by Bryan Perry

July 20, 2021

We’re all familiar with the phrase, “Money has to go somewhere.” Well, this past week, safer havens in bonds and defensive equity sectors were on the receiving end of fast-changing fund flows. Treasuries, corporate bonds, preferred stocks, REITs, utilities, and consumer staples shined while the most leveraged sectors of the “reflation” trade were a source of funds.

Weekly Sector Performance Table

Graphs are for illustrative and discussion purposes only. Please read important disclosures at the end of this commentary.

Heightened uncertainty surrounding the spread of the “Delta variant” of Covid, and a broader acceptance that the economy will cool down more than forecast, has changed the market’s composition of leaders and laggards. Travel, entertainment, and energy stocks are getting sold off aggressively, as well as all things related to “infrastructure.” The 22 Senators (11 from each side) that make up the bi-partisan committee to produce a passable infrastructure package continue to wrangle over how to pay for the $579 billion plan – which is wholly separate from the latest $3.5 trillion budget plan (supposedly to be paid for by higher corporate taxes and higher taxes on wealthy Americans).

Uncertainty dominates this latest defensive action. Not knowing how the taxes on corporations will play out is being used as a reason to sit tight in non-cyclical assets. Also, the price action of the tape is calling into question the harmony of the Fed’s dovish policy, stimulus spending, falling commodity prices and vibrant economic data surrounding the housing markets, retail sales, and upbeat labor figures for June.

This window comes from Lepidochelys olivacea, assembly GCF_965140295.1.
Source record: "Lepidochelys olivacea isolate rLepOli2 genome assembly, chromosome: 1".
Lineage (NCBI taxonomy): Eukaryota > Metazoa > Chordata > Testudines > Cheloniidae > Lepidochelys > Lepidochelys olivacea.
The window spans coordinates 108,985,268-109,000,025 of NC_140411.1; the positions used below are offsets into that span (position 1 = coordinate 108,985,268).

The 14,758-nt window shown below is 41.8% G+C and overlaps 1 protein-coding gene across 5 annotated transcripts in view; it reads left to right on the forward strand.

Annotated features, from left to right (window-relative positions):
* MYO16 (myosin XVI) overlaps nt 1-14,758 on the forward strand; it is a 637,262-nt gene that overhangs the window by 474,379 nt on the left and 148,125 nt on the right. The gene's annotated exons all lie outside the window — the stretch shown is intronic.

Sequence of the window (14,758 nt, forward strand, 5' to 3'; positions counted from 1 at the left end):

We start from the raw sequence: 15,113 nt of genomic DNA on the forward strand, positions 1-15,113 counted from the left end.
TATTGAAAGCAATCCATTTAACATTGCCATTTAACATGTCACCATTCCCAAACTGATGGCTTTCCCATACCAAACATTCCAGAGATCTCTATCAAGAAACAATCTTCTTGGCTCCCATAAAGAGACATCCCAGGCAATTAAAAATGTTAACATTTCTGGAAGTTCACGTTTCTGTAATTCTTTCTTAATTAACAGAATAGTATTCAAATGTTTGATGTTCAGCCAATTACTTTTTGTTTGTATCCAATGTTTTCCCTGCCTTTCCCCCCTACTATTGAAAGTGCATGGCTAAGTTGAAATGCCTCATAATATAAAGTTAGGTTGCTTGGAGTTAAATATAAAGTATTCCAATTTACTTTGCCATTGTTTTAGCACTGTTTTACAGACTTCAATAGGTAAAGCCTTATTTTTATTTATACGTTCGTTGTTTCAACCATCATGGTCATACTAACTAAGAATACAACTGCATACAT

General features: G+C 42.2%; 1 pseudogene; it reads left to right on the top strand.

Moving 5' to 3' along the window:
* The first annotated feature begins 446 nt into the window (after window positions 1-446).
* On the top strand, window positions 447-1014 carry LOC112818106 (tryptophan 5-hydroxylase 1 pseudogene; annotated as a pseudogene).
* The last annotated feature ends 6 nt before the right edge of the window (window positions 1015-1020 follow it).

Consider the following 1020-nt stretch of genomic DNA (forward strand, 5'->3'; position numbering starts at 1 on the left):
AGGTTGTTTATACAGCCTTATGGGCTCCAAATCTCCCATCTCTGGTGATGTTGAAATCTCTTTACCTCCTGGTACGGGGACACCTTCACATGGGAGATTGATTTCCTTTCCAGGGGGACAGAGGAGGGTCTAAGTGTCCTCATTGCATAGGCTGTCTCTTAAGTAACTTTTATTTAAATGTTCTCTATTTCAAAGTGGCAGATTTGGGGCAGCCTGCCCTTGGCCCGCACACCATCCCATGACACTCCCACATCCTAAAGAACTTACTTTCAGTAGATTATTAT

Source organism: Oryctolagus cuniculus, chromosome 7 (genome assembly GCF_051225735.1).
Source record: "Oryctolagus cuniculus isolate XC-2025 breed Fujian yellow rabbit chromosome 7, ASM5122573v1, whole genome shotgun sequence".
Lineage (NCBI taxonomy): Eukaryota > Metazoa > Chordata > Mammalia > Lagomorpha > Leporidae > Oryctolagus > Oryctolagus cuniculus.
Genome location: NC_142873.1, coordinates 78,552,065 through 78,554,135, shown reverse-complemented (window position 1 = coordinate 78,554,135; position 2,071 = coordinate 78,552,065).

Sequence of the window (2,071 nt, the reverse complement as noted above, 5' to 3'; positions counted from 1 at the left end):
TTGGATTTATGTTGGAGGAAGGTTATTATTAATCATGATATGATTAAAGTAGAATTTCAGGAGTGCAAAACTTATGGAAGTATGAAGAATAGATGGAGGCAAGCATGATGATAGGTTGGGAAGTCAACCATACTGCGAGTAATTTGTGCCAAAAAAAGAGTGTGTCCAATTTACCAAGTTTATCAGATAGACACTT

There has been a rolling correction of sorts that has swept through the financials, materials, industrials, transportation, and high-beta growth that is now hitting the prized semiconductor, as of Friday’s close.

The FAANG stocks, plus Microsoft (MSFT) and Tesla (TSLA), make up roughly 27% of the S&P 500’s total capitalization. These giants have maintained most of their gains, and that is keeping the benchmark index above its 20-day moving average. where the first line of technical support is right at 4,300.

Standard and Poor's 500 SPDR Index Chart

Graphs are for illustrative and discussion purposes only. Please read important disclosures at the end of this commentary.

Navellier & Associates owns Apple Computer (AAPL), Amazon.com (AMZN), Microsoft (MSFT) and, Facebook (FB), for a few accounts in managed accounts and Tesla (TSLA) in one account per client request. We do not own Netflix (NFLX) or Alphabet Inc. (GOOGL) in managed accounts.   Bryan Perry does not own Apple Computer (AAPL), and Amazon.com (AMZN), Microsoft (MSFT), Alphabet Inc. (GOOGL), Netflix (NFLX), Facebook (FB), or Tesla (TSLA) personally.

In all actuality – and here is the good news – if the rolling correction runs its course by the end of this week, the market will be well set up to trade higher into what is the heart of earnings season. That’s because the best-of-breed stocks usually run up hard right into the release of their quarterly sales and earnings results. This time around, the current selling pressure could result in buying on the news, depending on the extent of the separate pullbacks in those stocks leading the primary bull trend.

All that said, there is a big fly in the market’s ointment that is inflicting newfound fear that can undercut all the economic progress already made. Investors need to get an understanding of this new Delta variant threat – even more so than how any spending or taxation “virus” on Capitol Hill plays out.